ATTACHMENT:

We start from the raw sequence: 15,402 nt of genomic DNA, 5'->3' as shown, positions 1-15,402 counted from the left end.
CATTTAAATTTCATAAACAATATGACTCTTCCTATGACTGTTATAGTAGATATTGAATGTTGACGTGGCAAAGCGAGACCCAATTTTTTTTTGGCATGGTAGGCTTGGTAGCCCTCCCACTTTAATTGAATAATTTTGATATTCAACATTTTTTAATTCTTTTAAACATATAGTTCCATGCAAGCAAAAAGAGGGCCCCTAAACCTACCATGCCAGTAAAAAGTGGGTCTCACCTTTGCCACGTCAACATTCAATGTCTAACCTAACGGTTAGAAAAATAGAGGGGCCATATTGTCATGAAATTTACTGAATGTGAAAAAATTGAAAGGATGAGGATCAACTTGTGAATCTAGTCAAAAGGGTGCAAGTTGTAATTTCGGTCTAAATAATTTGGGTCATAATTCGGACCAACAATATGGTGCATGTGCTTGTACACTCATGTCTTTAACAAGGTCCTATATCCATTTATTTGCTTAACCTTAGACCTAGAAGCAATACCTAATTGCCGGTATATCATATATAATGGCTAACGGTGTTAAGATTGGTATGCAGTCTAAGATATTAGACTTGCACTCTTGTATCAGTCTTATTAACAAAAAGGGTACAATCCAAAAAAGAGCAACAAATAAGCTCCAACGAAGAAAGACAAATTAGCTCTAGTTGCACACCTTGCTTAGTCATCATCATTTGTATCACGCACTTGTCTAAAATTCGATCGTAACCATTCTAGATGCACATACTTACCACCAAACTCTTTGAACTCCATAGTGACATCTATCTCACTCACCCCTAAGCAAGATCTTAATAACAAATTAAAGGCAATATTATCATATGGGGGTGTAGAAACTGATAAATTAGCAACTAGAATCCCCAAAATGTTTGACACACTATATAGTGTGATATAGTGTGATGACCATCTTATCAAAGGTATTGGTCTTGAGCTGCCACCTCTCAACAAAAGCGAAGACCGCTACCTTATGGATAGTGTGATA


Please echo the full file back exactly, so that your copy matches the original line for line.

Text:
We start from the raw sequence: 15,402 nt of genomic DNA, 5'->3' as shown, positions 1-15,402 counted from the left end.
CATTTAAATTTCATAAACAATATGACTCTTCCTATGACTGTTATAGTAGATATTGAATGTTGACGTGGCAAAGCGAGACCCAATTTTTTTTTGGCATGGTAGGCTTGGTAGCCCTCCCACTTTAATTGAATAATTTTGATATTCAACATTTTTTAATTCTTTTAAACATATAGTTCCATGCAAGCAAAAAGAGGGCCCCTAAACCTACCATGCCAGTAAAAAGTGGGTCTCACCTTTGCCACGTCAACATTCAATGTCTAACCTAACGGTTAGAAAAATAGAGGGGCCATATTGTCATGAAATTTACTGAATGTGAAAAAATTGAAAGGATGAGGATCAACTTGTGAATCTAGTCAAAAGGGTGCAAGTTGTAATTTCGGTCTAAATAATTTGGGTCATAATTCGGACCAACAATATGGTGCATGTGCTTGTACACTCATGTCTTTAACAAGGTCCTATATCCATTTATTTGCTTAACCTTAGACCTAGAAGCAATACCTAATTGCCGGTATATCATATATAATGGCTAACGGTGTTAAGATTGGTATGCAGTCTAAGATATTAGACTTGCACTCTTGTATCAGTCTTATTAACAAAAAGGGTACAATCCAAAAAAGAGCAACAAATAAGCTCCAACGAAGAAAGACAAATTAGCTCTAGTTGCACACCTTGCTTAGTCATCATCATTTGTATCACGCACTTGTCTAAAATTCGATCGTAACCATTCTAGATGCACATACTTACCACCAAACTCTTTGAACTCCATAGTGACATCTATCTCACTCACCCCTAAGCAAGATCTTAATAACAAATTAAAGGCAATATTATCATATGGGGGTGTAGAAACTGATAAATTAGCAACTAGAATCCCCAAAATGTTTGACACACTATATAGTGTGATATAGTGTGATGACCATCTTATCAAAGGTATTGGTCTTGAGCTGCCACCTCTCAACAAAAGCGAAGACCGCTACCTTATGGATAGTGTGATA